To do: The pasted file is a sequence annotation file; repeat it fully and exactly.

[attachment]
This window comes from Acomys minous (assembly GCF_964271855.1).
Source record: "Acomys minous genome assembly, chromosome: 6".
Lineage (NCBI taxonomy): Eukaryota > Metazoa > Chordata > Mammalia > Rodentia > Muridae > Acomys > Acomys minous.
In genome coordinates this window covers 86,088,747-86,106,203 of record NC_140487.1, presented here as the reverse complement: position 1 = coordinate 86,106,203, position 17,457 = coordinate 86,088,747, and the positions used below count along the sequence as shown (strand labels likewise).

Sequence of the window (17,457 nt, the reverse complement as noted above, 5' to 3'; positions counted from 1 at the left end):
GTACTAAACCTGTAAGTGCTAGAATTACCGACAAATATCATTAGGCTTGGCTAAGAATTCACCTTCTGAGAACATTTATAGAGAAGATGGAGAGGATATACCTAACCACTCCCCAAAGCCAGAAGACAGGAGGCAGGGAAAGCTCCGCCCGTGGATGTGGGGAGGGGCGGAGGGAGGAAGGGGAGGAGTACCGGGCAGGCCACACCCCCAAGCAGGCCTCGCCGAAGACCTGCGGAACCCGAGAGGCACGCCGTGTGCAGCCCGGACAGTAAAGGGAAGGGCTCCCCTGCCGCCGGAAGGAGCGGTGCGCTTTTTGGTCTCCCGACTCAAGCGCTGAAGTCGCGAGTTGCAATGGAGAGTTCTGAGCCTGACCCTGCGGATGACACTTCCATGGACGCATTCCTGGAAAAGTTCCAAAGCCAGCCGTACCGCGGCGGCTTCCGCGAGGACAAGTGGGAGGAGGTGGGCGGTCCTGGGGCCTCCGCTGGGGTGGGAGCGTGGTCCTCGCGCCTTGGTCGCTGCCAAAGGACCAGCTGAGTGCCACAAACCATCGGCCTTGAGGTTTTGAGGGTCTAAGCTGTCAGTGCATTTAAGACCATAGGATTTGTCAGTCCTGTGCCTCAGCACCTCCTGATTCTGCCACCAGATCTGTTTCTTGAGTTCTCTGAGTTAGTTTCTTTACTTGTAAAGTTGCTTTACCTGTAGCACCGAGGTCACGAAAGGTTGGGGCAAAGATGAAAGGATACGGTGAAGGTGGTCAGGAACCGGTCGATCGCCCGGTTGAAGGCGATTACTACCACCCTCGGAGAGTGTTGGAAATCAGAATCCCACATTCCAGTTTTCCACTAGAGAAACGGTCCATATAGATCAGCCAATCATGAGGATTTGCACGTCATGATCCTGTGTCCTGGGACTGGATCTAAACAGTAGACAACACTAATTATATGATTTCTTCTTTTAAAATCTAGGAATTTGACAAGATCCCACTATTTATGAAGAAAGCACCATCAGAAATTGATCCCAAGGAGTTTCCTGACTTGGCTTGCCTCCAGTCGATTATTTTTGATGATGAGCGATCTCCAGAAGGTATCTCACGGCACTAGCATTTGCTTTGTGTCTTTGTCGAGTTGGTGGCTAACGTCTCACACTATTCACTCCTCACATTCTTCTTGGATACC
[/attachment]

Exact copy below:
This window comes from Acomys minous (assembly GCF_964271855.1).
Source record: "Acomys minous genome assembly, chromosome: 6".
Lineage (NCBI taxonomy): Eukaryota > Metazoa > Chordata > Mammalia > Rodentia > Muridae > Acomys > Acomys minous.
In genome coordinates this window covers 86,088,747-86,106,203 of record NC_140487.1, presented here as the reverse complement: position 1 = coordinate 86,106,203, position 17,457 = coordinate 86,088,747, and the positions used below count along the sequence as shown (strand labels likewise).

Sequence of the window (17,457 nt, the reverse complement as noted above, 5' to 3'; positions counted from 1 at the left end):
GTACTAAACCTGTAAGTGCTAGAATTACCGACAAATATCATTAGGCTTGGCTAAGAATTCACCTTCTGAGAACATTTATAGAGAAGATGGAGAGGATATACCTAACCACTCCCCAAAGCCAGAAGACAGGAGGCAGGGAAAGCTCCGCCCGTGGATGTGGGGAGGGGCGGAGGGAGGAAGGGGAGGAGTACCGGGCAGGCCACACCCCCAAGCAGGCCTCGCCGAAGACCTGCGGAACCCGAGAGGCACGCCGTGTGCAGCCCGGACAGTAAAGGGAAGGGCTCCCCTGCCGCCGGAAGGAGCGGTGCGCTTTTTGGTCTCCCGACTCAAGCGCTGAAGTCGCGAGTTGCAATGGAGAGTTCTGAGCCTGACCCTGCGGATGACACTTCCATGGACGCATTCCTGGAAAAGTTCCAAAGCCAGCCGTACCGCGGCGGCTTCCGCGAGGACAAGTGGGAGGAGGTGGGCGGTCCTGGGGCCTCCGCTGGGGTGGGAGCGTGGTCCTCGCGCCTTGGTCGCTGCCAAAGGACCAGCTGAGTGCCACAAACCATCGGCCTTGAGGTTTTGAGGGTCTAAGCTGTCAGTGCATTTAAGACCATAGGATTTGTCAGTCCTGTGCCTCAGCACCTCCTGATTCTGCCACCAGATCTGTTTCTTGAGTTCTCTGAGTTAGTTTCTTTACTTGTAAAGTTGCTTTACCTGTAGCACCGAGGTCACGAAAGGTTGGGGCAAAGATGAAAGGATACGGTGAAGGTGGTCAGGAACCGGTCGATCGCCCGGTTGAAGGCGATTACTACCACCCTCGGAGAGTGTTGGAAATCAGAATCCCACATTCCAGTTTTCCACTAGAGAAACGGTCCATATAGATCAGCCAATCATGAGGATTTGCACGTCATGATCCTGTGTCCTGGGACTGGATCTAAACAGTAGACAACACTAATTATATGATTTCTTCTTTTAAAATCTAGGAATTTGACAAGATCCCACTATTTATGAAGAAAGCACCATCAGAAATTGATCCCAAGGAGTTTCCTGACTTGGCTTGCCTCCAGTCGATTATTTTTGATGATGAGCGATCTCCAGAAGGTATCTCACGGCACTAGCATTTGCTTTGTGTCTTTGTCGAGTTGGTGGCTAACGTCTCACACTATTCACTCCTCACATTCTTCTTGGATACC